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Management of the Neonate in Small Animals


Immediate Neonatal Period

Important physiologic adjustments to extrauterine life include cardiopulmonary function (lung expansion and circulatory dynamics), acid-base balance, and distribution of body fluids. Not surprisingly, therefore, causes of death from birth to day 4 of the neonatal period tend to be consequences of birth-related physiologic maladjustment, such as anoxia or hypoxia, metabolic acidosis, and dehydration. Similarly, an inadequate environment that promotes oxygen deficit (inadequate management of parturition or inattention by the dam) or dehydration (excessive ambient temperature, inattention by the dam, or induced hypothermia) can contribute either additively or independently to neonatal morbidity and mortality. During the nursing period (days 5–42), causes of morbidity and mortality in puppies and kittens shift toward environmental problems, such as accidents and infections.

Several simple measures can minimize neonatal losses, but they require training and attendance during delivery. These include 1) early recognition of dystocia, with early veterinary intervention; 2) early recognition of the green-black vulvar discharge that signals placental separation and that will dictate veterinary intervention if not followed by delivery; 3) caution when administering drugs that stimulate uterine motility (ecbolics should never be used unless obstructive dystocia has been ruled out, and should never be used by untrained caretakers); 4) clearing oronasal passages and fetal membranes promptly if the dam does not act immediately after delivery (oronasal passages may be cleared mechanically, supported further by holding the neonate in a warm, dry cloth and gently swinging the neonate in a head-down arc); 5) stimulating respiration by external massage and gently extending fore- and hindlimbs in opposite directions with the neonate in lateral recumbency, holding extension for several seconds, and releasing; 6) stimulating respiration pharmacologically, usually by direct sublingual injection, remaining mindful that repeated administration of respiratory stimulants carries risk of aggravating metabolic acidosis; 7) maintaining age-specific body temperature; 8) avoiding dehydration through assisted suckling or by administration of isotonic fluid-electrolyte preparations (1 mL/30 g body wt SC or PO, in the presence of normothermia or near-normothermia, initial PO doses are lower); and 9) monitoring suckling and intervening early when necessary, recalling that hypothermia suppresses appetite and gut motility. Oral feeding or supplementation of hypothermic neonates (rectal temperature <94°F [34.4°C]) carries risk of regurgitation and aspiration.

Birth Weight

Low birth weight is an important determinant of survival in mammals. Normal birth weight of puppies varies by breed but varies less among kittens. Newborn kittens weighing <70–80 g at birth are at high risk. Likewise, early weight loss (≥10% of birth weight in puppies) is associated with increased risk of death.

Ongoing monitoring of neonates should include the following: 1) Weigh high-risk neonates soon after birth, at 12 and 24 hr, and daily until consistent daily weight gain is observed. 2) Weigh high-risk neonates before and after suckling to assess adequacy of intake or the need for feeding intervention. 3) Provide for colostrum intake by assisted suckling, milking the dam and oral feeding of dam's milk to neonates, or if necessary provide passive antibodies by serum harvest and PO or SC administration. 4) Assess muscle tone and level of unstimulated activity daily to facilitate early recognition of failure. 5) Assess temperature and hydration daily.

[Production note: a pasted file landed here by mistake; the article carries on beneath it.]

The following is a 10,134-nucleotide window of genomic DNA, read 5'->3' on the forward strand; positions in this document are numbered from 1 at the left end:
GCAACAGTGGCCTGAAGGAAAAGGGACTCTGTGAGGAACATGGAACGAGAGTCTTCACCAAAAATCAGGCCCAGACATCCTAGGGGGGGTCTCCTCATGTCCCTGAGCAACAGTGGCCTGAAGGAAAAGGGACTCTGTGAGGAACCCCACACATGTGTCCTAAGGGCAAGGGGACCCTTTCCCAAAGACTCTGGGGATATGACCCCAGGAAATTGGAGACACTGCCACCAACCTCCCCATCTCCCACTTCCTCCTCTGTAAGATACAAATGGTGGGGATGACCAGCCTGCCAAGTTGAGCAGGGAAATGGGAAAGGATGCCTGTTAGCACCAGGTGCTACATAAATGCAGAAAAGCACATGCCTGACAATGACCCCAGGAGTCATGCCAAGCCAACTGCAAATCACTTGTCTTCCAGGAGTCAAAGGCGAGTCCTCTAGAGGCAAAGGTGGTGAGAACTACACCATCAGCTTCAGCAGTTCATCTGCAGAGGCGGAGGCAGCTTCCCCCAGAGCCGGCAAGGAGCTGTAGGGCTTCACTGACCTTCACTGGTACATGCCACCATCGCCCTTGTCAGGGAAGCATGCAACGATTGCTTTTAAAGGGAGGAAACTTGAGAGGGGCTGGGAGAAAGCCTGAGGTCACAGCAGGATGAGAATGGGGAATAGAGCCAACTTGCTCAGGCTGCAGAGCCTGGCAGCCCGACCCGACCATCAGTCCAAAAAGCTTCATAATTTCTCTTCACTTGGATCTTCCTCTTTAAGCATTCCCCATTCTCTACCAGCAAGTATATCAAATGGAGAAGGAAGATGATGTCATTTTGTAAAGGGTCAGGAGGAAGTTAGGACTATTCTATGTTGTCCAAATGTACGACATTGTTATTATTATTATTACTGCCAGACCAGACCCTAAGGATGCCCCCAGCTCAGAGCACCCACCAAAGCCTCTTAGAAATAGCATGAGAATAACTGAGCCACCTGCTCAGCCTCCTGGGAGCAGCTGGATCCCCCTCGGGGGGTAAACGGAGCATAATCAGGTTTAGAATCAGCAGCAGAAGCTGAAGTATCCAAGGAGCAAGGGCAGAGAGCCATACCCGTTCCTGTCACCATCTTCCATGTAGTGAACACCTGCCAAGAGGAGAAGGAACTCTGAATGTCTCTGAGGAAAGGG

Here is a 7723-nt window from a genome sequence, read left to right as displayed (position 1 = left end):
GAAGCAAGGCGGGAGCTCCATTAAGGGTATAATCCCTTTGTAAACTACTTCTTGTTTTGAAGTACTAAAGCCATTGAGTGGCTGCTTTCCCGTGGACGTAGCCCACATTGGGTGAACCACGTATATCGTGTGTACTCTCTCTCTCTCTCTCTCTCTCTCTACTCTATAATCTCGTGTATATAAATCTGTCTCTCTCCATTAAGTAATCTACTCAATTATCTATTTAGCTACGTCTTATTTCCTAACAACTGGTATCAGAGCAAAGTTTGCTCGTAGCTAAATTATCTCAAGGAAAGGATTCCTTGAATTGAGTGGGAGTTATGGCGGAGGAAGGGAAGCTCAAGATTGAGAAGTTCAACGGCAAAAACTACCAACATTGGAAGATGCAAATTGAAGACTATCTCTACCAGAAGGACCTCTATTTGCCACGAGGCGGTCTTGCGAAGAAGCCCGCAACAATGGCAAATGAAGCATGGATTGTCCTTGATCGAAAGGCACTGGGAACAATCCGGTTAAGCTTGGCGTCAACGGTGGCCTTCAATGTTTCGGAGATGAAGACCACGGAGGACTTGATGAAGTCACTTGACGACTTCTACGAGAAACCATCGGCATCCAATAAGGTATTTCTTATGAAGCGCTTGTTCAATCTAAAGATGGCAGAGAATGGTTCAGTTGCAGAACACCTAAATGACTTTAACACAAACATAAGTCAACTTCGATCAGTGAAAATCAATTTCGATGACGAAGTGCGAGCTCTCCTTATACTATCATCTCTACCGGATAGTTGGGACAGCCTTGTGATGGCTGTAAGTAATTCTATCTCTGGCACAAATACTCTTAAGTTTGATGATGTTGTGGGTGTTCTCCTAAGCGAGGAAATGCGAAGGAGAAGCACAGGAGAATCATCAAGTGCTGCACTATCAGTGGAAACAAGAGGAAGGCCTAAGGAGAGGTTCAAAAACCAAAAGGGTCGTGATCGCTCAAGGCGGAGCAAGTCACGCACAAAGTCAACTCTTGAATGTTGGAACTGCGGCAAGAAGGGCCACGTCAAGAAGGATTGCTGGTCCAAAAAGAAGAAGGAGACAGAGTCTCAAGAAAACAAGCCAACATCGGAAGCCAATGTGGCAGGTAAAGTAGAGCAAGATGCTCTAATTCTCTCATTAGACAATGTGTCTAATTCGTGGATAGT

Specific Physiologic Issues

At birth, combined respiratory and metabolic acidemia is normal and should resolve spontaneously. However, severe or prolonged hypoxia at birth can lead to prolonged metabolic acidosis that may be fatal. The need for intervention is dictated by skin and rectal temperature, heart rate, rate and character of respiration, character and color of mucous membranes, activity, and response to handling.

Body temperature is lowest ~40 min after birth, with gradual recovery to 95–99°F (35–37.2°C). Rectal temperature should be 97–100°F (36.1–37.8°C) by age 14 days, reaching adult-like autoregulation by age 28 days. Warming of hypothermic neonates should be done slowly, over at least 3 hr, followed by subsequent administration of colostrum that can help prevent fatal secondary hypoxic enterocolitis. Protective measures include frequent monitoring of age-specific rectal temperature; monitoring (several times daily) of ambient temperature, especially when supplying a heat source; avoiding oral intake during significant hypothermia; and avoiding rapid warming of neonates.

Proper hydration is critical to normal development. Dehydration can occur in association with prematurity, fluid-wasting diseases (diarrhea, pneumonia), fever, high ambient temperature, poor suckling, and poor milk production by the dam. Short-term weight loss most often is due to fluid deficit that may be corrected using warmed isotonic solutions. Depending on the cause of dehydration, ongoing fluid requirements can be >6 mL/100 g body wt/day.

Hypoglycemia is common among moribund neonates and is especially likely to occur in association with prolonged prepartum maternal anorexia (>72 hr), placental insufficiency, early placental separation, hypoxia, dystocia, injudicious pharmacologic intervention, agalactia, or infection. These instances indicate oral (at normothermia) or IV glucose support as 5–10% solution, to effect.

Ambient Conditions and Feeding Support

Ambient temperature in the canine or feline neonatal environment should approximate 85–90°F (29.4–32.3°C) through age 7 days, followed by 80°F (26.6°C) from days 8–28, 70–75°F (21.1–23.9°C) from days 29–35, and 70°F (21.1°C) after day 35. Relative humidity should be ~55–65%. Noise, drafts, and dampness should be avoided.